U.S. District Judge Yvonne Gonzalez Rogers said the company violated anti-discrimination laws when it fired Hani Khan from its Hollister store in San Mateo, Calif., in 2010. Rogers issued the ruling on Tuesday.
The company claimed the head scarf violated its policy governing the look of its employees, which it said was part of its marketing strategy. The store argued that deviating from its look policy would affect sales.
But the judge said Abercrombie & Fitch offered no "credible evidence" that Khan's head scarf cost the company any sales.
"Abercrombie only offers unsubstantiated opinion testimony of its own employees to support its claim of undue hardship," Rogers said.
The U.S. Equal Employment Opportunity Commission filed a lawsuit on Khan's behalf in 2011.
"Abercrombie & Fitch does not discriminate based on religion and we grant religious accommodations when reasonable," spokesman Bruce MacKenzie said. "It is our policy not to comment on pending litigation."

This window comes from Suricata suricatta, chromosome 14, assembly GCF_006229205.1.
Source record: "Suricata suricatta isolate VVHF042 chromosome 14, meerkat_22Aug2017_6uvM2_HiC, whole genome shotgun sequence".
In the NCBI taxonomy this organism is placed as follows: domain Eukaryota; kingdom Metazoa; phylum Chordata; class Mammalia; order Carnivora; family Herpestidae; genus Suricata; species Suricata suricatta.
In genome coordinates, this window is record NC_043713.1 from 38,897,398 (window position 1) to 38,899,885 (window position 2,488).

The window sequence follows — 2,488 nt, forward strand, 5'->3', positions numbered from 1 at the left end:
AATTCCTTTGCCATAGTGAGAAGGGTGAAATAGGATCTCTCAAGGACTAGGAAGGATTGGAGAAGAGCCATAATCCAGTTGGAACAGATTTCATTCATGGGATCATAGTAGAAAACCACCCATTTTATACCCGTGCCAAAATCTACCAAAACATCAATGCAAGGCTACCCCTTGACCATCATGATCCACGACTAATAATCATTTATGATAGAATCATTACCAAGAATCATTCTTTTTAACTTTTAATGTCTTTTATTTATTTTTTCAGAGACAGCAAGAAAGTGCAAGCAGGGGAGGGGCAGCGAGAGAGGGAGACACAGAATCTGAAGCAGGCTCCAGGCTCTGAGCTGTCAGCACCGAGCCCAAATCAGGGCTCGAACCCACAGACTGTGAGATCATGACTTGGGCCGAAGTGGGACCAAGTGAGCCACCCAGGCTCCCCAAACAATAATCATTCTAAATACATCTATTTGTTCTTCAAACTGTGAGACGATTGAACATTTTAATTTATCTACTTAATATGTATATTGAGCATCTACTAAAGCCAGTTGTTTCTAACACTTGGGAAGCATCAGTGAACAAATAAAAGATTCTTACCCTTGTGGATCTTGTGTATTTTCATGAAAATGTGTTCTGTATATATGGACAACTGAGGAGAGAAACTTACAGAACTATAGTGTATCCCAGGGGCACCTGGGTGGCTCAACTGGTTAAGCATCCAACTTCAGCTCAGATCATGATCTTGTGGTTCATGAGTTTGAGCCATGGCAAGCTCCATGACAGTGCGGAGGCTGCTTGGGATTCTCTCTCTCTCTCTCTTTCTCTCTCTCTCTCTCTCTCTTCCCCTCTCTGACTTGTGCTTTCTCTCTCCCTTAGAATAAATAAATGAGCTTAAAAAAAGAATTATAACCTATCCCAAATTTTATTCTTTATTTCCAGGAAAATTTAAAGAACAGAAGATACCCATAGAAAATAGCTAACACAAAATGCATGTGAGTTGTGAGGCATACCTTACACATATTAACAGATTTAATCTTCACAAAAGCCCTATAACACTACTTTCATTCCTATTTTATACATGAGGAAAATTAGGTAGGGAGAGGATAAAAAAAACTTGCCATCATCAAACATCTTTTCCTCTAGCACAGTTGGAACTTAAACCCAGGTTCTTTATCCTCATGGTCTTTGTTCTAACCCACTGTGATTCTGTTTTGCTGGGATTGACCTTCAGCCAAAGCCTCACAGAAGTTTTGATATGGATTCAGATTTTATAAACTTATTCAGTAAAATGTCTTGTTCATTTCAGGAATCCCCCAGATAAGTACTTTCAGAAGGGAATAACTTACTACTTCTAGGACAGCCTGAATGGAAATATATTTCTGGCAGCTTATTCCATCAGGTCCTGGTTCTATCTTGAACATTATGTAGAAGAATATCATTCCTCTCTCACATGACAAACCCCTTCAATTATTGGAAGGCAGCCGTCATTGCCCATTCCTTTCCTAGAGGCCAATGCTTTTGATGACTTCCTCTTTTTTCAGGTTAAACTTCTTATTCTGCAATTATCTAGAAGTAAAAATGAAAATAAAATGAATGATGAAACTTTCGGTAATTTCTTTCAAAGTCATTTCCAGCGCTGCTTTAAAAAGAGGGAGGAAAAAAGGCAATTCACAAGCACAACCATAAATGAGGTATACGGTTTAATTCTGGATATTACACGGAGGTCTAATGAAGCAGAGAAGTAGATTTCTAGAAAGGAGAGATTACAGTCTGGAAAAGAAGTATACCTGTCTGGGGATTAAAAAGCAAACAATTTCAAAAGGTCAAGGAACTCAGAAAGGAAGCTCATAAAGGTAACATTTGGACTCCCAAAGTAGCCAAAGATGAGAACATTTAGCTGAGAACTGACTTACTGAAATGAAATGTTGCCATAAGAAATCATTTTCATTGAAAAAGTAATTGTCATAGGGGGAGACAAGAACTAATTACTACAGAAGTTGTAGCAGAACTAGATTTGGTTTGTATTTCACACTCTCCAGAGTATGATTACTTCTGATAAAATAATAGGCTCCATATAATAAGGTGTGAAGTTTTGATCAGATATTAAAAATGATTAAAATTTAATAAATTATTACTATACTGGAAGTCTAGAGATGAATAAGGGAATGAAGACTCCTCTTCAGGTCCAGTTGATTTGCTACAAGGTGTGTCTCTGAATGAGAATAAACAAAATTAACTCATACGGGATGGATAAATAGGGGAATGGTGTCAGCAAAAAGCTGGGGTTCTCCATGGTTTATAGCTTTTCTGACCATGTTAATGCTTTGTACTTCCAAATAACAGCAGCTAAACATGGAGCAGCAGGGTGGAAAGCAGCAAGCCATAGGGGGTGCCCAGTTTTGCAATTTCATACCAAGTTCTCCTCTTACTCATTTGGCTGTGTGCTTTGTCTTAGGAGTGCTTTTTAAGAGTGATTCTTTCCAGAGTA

A trial on the company's liability is scheduled for later this month. The judge said the jury is free to award punitive damages if it chooses.
It's the latest employment discrimination charge against the company's so-called "look policy," which critics say means images of mostly white, young, athletic-looking people. The New Albany, Ohio-based company has said it does not tolerate discrimination.
Abercrombie has been the target of numerous discrimination lawsuits, including a federal class action brought by black, Hispanic and Asian employees and job applicants that was settled for $40 million in 2004. The company admitted no wrongdoing, though it was forced to implement new programs and policies to increase diversity.
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